June 19, 2013

The UK Parliamentary Commission on Banking Standards report “Changing banking for good” is, unfortunately, incomplete.

Sir, I refer to your “Holding UK banks to higher standards” were you comment on the just published report by “The Parliamentary Commission on Banking Standards” June 19. Unfortunately, it is seriously incomplete.

Current bank regulations allow for different capital requirements for different bank assets, based on their perceived risk. But, since these perceived risks are already cleared for by interest rates, amounts of exposures and other terms, this introduces a distortion that makes it impossible for the banks to perform with efficiency, their vital function of allocating resources in the real economy.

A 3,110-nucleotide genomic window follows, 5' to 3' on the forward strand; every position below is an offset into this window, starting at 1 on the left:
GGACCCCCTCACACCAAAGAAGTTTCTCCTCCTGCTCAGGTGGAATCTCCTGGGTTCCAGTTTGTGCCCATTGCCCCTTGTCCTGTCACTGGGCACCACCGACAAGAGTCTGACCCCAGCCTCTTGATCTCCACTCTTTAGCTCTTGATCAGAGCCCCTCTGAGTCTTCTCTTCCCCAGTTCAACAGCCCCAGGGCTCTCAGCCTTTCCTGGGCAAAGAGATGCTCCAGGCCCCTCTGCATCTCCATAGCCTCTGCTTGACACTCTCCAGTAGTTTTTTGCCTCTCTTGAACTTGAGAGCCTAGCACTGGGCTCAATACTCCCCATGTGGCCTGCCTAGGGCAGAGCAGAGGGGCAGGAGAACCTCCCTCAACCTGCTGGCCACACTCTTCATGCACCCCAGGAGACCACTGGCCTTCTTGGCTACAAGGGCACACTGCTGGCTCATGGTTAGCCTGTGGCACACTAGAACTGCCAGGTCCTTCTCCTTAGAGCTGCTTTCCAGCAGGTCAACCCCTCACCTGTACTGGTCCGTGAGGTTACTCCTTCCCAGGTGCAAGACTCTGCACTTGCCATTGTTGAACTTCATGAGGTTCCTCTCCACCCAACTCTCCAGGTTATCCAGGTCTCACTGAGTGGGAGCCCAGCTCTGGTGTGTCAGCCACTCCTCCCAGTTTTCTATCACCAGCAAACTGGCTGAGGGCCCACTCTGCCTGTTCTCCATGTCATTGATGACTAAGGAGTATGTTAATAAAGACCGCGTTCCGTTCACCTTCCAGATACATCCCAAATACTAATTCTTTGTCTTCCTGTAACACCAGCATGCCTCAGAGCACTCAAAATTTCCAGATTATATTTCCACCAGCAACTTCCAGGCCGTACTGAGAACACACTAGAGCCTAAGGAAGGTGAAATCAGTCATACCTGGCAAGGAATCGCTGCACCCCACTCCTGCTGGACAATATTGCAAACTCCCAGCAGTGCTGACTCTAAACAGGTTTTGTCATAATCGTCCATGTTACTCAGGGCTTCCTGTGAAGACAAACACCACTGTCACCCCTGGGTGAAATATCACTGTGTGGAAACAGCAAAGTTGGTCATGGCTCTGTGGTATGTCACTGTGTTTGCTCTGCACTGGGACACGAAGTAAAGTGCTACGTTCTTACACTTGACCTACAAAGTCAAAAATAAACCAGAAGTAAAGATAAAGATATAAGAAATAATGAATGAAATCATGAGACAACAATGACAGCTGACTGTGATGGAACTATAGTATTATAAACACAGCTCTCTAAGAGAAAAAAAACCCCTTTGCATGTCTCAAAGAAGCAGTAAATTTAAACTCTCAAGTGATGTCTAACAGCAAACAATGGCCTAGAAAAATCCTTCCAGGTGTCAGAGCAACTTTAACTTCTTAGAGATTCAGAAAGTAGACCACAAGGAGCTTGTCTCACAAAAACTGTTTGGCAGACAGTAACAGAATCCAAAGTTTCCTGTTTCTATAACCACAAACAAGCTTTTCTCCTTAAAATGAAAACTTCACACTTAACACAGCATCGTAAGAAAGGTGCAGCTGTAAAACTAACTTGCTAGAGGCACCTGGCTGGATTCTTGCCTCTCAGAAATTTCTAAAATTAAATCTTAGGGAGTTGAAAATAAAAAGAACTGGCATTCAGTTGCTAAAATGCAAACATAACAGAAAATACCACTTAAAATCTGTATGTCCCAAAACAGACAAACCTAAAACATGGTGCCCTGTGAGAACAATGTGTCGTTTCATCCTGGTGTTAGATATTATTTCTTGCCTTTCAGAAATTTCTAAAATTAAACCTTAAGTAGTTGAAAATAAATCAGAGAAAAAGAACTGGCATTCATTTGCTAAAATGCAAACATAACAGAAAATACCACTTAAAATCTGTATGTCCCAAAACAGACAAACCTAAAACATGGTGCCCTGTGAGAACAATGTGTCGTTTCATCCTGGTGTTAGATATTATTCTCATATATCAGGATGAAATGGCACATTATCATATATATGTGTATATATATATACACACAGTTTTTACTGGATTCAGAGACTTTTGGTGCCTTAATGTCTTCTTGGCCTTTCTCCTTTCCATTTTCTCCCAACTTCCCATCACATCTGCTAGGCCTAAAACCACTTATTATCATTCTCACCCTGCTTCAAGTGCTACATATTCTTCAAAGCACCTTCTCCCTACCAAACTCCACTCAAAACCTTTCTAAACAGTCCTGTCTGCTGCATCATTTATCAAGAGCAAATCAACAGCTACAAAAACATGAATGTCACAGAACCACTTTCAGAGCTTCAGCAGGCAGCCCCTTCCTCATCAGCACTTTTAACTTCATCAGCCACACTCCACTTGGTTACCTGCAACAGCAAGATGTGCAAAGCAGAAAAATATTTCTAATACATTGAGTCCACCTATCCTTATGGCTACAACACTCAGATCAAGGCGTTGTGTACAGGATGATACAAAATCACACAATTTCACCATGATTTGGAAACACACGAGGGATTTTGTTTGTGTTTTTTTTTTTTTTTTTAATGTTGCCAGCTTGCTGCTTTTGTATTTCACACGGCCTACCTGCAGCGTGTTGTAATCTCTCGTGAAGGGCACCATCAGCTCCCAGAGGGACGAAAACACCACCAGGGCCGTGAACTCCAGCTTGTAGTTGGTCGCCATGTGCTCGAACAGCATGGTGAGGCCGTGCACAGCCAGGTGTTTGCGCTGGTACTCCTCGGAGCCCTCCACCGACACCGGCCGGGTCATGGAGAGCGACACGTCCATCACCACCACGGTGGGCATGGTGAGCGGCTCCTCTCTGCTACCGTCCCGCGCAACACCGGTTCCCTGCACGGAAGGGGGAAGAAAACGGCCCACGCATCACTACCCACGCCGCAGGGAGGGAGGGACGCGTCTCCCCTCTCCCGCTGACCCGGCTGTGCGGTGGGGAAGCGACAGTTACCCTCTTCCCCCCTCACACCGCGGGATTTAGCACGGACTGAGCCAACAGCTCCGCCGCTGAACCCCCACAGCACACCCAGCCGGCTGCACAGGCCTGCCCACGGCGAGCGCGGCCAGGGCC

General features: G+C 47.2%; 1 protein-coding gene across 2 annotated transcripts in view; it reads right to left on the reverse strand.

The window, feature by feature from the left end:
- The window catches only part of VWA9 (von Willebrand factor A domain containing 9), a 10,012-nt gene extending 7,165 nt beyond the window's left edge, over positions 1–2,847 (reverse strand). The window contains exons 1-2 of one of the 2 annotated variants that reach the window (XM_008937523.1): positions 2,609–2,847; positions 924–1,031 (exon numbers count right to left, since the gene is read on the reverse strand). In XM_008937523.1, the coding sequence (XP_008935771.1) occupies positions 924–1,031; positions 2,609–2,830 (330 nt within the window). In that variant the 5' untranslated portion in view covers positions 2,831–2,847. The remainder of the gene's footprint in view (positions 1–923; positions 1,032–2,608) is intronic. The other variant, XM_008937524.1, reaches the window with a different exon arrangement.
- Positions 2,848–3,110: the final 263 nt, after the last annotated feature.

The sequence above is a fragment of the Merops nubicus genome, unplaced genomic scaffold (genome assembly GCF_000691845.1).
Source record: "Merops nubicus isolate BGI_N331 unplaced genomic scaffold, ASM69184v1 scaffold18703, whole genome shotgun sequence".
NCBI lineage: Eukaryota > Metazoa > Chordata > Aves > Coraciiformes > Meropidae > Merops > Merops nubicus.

In fact, the risk-weighting calibration procedure used in Basel II is absolute lunacy and only the result of the regulators not having been sufficiently questioned by weak egos who do not want anyone to know that they don´t understand an iota about it all.

And, I am not the only one arguing this. For instance in a recent paper titled “The Parade of the Bankers’ New Clothes Continues: 23 Flawed Claims Debunked” Anat Admati and Martin Hellwig write: “the studies that support the Basel III proposals are based on flawed models and their quantitative results are meaningless. For example, they assume that the required return on equity is independent of risk”.

And therefore, the report, which starts so correctly by referencing “The UK banking sector’s ability both to perform its crucial role in support of the real economy” should, as a minimum, have asked regulators to explain, satisfactorily, why their capital requirements based on perceived risks are not flawed, meaningless and highly distortive. But, of course, FT should also have asked the regulators those same questions, a long time ago.